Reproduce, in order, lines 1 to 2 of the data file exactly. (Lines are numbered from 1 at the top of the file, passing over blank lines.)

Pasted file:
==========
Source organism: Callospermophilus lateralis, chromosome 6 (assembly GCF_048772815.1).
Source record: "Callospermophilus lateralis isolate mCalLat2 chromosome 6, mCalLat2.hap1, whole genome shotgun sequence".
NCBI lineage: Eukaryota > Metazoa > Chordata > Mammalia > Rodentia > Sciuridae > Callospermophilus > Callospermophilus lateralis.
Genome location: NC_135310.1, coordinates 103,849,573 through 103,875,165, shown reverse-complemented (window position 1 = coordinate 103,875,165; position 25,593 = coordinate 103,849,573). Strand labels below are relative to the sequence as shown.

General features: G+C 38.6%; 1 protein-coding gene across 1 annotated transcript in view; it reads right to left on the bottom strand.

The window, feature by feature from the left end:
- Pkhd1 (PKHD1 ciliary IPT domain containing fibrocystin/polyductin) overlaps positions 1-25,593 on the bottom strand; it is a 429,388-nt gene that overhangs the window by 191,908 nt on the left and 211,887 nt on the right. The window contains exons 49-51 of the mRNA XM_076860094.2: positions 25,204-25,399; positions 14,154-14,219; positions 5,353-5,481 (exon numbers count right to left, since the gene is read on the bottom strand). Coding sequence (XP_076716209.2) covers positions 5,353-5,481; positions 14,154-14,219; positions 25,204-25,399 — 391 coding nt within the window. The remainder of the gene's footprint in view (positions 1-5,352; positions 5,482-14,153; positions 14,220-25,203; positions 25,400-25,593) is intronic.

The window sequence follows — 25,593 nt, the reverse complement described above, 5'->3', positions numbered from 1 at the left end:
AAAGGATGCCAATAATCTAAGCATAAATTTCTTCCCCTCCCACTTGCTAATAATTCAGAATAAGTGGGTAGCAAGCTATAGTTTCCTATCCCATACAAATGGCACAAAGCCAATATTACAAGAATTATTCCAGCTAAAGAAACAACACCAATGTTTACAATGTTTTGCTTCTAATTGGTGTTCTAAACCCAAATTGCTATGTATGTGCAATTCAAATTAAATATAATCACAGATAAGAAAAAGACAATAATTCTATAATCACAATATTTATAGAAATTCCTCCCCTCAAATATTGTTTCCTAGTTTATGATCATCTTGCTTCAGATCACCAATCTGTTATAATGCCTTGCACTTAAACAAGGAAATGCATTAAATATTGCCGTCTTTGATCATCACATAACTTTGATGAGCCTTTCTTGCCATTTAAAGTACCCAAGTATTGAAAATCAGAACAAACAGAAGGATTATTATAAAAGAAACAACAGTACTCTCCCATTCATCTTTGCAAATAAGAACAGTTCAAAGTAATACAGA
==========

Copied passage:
Source organism: Callospermophilus lateralis, chromosome 6 (assembly GCF_048772815.1).
Source record: "Callospermophilus lateralis isolate mCalLat2 chromosome 6, mCalLat2.hap1, whole genome shotgun sequence".